The Torah states in Bereishis 45:24 וישלח את אחיו וילכו  “He sent off his brothers and they went on their way.” All Yosef’s brothers, Reuven, Shimon, and the rest, including Binyamin, were sent back to Canaan and to Yaakov so that Yehudah was able to keep his promise to his father. Yehuda, earlier in 43:9 stated: “I, myself, will be responsible for him. You can demand him from my own hand. If I do not bring him back and have him stand here before you, I will have sinned for all time.” We see Yehuda did fulfil his pledge to his father. If so, why then did the Chachamim, in the Gemarah Sotah 7b, say that Yehudah was punished for his guarantee (to bring Binyamin back) in so much that the bones in his coffin rattled the entire 40 years the Jewish people wandered through the desert? Rabbeinu Bachya explains the reason is because Yehudah’s vow and its fulfilment depended upon the goodwill of others. It is sinful to make such promises or vows unless the factors relating to fulfilment of the promise are all entirely under the control of the person making the promise. Yehudah had known from the outset that it would depend on the ruler of Egypt as to whether he could make good on his guarantee. The Chachamim, the sages in Gemara Makkot 11b, used this incident to formulate a halakha concerning conditional excommunication, saying that the threat of excommunication, even if conditional, requires a retroactive annulment even if, in the meantime, the party who had been threatened with such excommunication had fulfilled the conditions imposed upon him. This explains why Yehudah qualified for punishment for having guaranteed Binyamin’s safe return, despite fulfilling it.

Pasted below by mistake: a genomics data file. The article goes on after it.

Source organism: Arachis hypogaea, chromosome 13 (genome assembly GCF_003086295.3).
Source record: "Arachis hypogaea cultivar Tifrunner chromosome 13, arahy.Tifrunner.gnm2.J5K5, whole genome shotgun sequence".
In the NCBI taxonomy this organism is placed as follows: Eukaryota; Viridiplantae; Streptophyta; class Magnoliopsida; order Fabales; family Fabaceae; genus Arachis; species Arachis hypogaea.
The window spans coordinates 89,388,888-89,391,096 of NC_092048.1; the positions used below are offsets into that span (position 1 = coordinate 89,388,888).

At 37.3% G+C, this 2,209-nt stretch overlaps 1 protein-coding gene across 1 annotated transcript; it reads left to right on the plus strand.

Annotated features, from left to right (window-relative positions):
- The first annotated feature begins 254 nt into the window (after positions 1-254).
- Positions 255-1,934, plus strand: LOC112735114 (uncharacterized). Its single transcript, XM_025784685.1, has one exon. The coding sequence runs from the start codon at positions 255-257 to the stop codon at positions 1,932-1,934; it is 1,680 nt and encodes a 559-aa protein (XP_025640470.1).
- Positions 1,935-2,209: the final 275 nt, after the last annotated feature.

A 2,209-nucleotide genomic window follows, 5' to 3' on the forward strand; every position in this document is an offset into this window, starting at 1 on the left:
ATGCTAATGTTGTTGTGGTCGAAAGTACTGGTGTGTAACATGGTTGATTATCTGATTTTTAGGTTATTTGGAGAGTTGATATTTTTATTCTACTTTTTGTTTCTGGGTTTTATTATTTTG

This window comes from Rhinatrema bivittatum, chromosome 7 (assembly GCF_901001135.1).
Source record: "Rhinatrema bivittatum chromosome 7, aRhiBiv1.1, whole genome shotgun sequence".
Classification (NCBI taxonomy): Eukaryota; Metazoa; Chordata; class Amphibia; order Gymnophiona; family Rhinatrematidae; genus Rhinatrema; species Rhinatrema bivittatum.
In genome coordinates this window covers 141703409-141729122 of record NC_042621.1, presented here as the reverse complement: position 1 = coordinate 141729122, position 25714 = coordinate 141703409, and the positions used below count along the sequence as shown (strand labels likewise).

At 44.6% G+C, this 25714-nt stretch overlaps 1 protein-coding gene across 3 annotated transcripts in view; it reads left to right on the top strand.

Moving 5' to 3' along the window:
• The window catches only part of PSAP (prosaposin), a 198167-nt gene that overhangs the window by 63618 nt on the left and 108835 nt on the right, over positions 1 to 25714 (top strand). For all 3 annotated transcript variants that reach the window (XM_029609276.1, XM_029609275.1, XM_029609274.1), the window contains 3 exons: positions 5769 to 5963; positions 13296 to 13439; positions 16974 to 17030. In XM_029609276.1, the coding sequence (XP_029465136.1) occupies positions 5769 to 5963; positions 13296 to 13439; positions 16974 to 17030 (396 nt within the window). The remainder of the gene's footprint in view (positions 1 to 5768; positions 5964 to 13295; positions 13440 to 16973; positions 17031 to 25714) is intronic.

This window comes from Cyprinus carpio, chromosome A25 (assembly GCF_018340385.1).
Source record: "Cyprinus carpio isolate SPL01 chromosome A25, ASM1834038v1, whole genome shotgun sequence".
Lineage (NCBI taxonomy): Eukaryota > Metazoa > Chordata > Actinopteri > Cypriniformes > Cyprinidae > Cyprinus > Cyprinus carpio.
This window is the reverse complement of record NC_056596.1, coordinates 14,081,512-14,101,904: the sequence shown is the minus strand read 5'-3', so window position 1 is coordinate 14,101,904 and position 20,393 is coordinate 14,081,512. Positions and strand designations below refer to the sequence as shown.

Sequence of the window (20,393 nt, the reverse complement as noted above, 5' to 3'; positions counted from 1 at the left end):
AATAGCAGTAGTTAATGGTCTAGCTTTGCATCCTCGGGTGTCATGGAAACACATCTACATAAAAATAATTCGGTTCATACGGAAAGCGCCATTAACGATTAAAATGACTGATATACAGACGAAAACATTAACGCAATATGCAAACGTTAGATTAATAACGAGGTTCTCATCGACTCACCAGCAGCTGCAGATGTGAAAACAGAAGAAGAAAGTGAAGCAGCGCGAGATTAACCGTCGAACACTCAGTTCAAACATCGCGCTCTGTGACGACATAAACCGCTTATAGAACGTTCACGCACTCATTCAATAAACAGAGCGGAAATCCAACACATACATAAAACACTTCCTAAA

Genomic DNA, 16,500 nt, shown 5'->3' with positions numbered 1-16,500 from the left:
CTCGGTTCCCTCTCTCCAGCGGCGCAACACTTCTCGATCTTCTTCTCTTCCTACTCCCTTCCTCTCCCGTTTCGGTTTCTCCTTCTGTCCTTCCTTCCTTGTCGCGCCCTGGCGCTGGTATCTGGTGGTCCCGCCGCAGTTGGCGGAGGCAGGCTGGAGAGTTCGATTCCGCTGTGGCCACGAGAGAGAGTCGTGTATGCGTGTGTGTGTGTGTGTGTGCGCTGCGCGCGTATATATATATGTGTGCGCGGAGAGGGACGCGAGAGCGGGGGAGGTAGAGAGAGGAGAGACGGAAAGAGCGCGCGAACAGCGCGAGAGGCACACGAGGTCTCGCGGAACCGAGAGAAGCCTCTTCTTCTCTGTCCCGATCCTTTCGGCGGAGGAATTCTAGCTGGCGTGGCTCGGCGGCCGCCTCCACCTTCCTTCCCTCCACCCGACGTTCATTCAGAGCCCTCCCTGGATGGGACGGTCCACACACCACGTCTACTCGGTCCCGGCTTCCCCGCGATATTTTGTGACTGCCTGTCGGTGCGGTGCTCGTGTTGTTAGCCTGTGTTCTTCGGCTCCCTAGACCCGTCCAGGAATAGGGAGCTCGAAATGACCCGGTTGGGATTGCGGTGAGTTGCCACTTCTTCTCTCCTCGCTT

In this week’s Parsha Veyechi, the Torah’s opening words are ויחי יעקב   - and Yaakov lived. Several commentaries explain this to mean Yaakov did not die but lived on forever. Surely, we can say he lived in this world and in the next. We, too, have an obligation to ensure our physical survival in this world and our spiritual eternal life in the next. Although our time on this earth is determined from the One above, we nevertheless must take care of the vessel we were given  always to the best of our ability. In other words, we need to be as healthy as possible by eating right, exercising regularly, and using good judgment on issues that affect our physical health and wellbeing. No less, and perhaps more importantly, are our spiritual arrangements which we need for the next world.